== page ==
Here let me pause to notice another change the last fifty years have brought about to regard to the General Assembly. In the olden time the local newspapers, outside “The Banner of Ulster,” took comparatively little interest in the General Assembly. The “Northern Whig” was more Unitarian and less orthodox than it is to-day, and the “News Letter” represented the Established Church, which did not look upon the General Assembly or what it represented with much toleration o» admiration. Two, three, or four columns a day were considered sufficient to represent the interest of the papers or their leaders in the reports of the General Assembly. In later years these newspapers vie with each other in showing respect and appreciation for the body, and make special provision for a descriptive or analytical sketch as well, written by their own clerical correspondents. This is satisfactory evidence of the increasing interest in and the influence attaching to the proceedings of the General Assembly. “The Banner of Ulster” fifty years ago was the only local newspaper that had any claim or made any effort to represent Presbyterianism. It is true that paper at the time had somewhat fallen from its high estate, for which, no doubt, lack of capital and lack of enterprise in its proprietors were mainly responsible. When the “Whig” and “News-Letter” developed into daily papers, the old “Banner” remained tri-weekly, and in consequence fell behind in the race. And yet its Editor was one of the most able and rigorous writers of the day, Durham Dunlop, whose brilliancy was only weakened by his tendency to strong writing and a total indifference to the law of libel. It was this characteristic of Mr. Dunlop that led John Rea on one occasion, to tender advice to Mr. S. E. M’Cormick, the managing proprietor, as to the means of increasing its circulation. It was that he should get Durham Dunlop to write a lot of libels, and get “Davy” Dunlop — the David Dunlop a retired minister of strong evangelistic and open-air preaching enthusiasm — to go into the witness-box and swear a lot of lies about the circulation. The possibility of such an action on the part of Mr. Dunlop was, of course, absurd, but respect or reverence for anything or anybody was not one of Mr. Rea’s characteristics, and he believed that the road to newspaper success lay through libels, and especially his own libels. I well remember that after we started “The Ulster Echo” he came to me one day and told me that I had now get the chance of a lifetime — if I would just, without regard to the law of libel, expose all his enemies he would defend me and the paper free of all cost, and the fortunes of both would be made. As events proved, I did not accept the risk, and the paper and myself lost our fortunes.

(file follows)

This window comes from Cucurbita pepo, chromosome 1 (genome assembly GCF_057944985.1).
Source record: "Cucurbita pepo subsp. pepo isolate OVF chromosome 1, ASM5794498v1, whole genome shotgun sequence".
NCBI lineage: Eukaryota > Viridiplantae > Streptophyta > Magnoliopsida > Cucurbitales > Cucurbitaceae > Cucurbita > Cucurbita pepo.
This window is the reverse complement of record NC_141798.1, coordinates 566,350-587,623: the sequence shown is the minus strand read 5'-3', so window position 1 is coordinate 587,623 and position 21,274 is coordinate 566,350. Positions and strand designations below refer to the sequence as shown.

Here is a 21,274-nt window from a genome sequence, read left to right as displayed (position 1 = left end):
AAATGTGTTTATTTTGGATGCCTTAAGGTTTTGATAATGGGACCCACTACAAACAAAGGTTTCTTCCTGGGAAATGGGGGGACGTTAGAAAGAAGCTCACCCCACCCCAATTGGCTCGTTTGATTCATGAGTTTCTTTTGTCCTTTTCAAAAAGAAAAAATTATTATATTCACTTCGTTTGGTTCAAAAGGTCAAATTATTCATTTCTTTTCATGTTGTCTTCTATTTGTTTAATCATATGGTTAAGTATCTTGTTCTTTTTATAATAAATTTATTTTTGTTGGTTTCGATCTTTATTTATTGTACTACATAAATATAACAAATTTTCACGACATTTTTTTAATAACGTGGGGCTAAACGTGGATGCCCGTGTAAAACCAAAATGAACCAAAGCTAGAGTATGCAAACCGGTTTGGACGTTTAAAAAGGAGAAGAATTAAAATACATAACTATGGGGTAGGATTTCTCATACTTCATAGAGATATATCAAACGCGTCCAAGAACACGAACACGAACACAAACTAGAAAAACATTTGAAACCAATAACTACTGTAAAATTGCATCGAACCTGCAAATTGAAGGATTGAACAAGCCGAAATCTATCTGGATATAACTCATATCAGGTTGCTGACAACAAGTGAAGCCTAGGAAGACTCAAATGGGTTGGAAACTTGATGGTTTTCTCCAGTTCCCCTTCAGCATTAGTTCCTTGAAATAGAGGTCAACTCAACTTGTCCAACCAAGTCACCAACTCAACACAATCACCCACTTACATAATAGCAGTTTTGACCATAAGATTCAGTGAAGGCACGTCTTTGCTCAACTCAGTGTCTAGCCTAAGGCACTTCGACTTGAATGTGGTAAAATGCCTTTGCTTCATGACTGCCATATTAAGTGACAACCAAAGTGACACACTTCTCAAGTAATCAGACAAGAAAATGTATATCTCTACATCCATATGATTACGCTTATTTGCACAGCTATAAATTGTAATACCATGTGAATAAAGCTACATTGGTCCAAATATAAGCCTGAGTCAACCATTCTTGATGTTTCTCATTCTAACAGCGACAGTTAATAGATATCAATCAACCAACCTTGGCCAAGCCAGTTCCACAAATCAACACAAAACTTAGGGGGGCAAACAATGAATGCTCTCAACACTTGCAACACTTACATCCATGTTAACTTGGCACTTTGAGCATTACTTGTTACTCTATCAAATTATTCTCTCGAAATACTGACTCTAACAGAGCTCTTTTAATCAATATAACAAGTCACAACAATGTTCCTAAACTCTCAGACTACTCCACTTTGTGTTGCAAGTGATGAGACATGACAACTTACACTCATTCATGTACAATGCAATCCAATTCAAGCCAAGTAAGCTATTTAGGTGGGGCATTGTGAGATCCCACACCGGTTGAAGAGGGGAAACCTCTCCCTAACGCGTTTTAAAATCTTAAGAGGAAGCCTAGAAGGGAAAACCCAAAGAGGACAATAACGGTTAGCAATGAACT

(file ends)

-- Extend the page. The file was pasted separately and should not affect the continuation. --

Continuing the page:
It was in order to give a more full and complete report of the Assembly that I, with all my youth, inexperience, and nervousness on my head, was sent to Dublin to report this Assembly. My colleagues of the “News-Letter” and “Whig” were both experienced and exceptionally gifted reporters, William Gilliland and T. W. M‘Ninch, the former of whom died only a few years ago after serving for a generation as assistant Editor of the “Daily Telegraph,” and the latter of whom went to an early grave a generation ago. I was fully impressed at once with self-importance and self-insufficiency, and entered on my task with fear and trembling. And I hope I will be excused if I give a brief account of my first baptism into the General Assembly. That body sat, as it does now, from half-past ten to four o’clock, and again from seven to ten or generally eleven. And that for ten days or a fortnight. This Assembly, I think, lasted fourteen days and adjourneyed to Belfast, where it continued for three or four days more. And oratory was more a feature of the Assembly in those days than in these. By oratory I mean elaborately prepared speeches, without which few of the leading spirits came up to the Assembly. We have less of that kind of oratory now and more business and, I will add, with all respect to the memory of the Rev. Robt. Park, who was an excellent officer, a more hustling and business-like clerk, with the result that the Assembly now does as much work and as well in one week as it did in the olden time in a little short of two.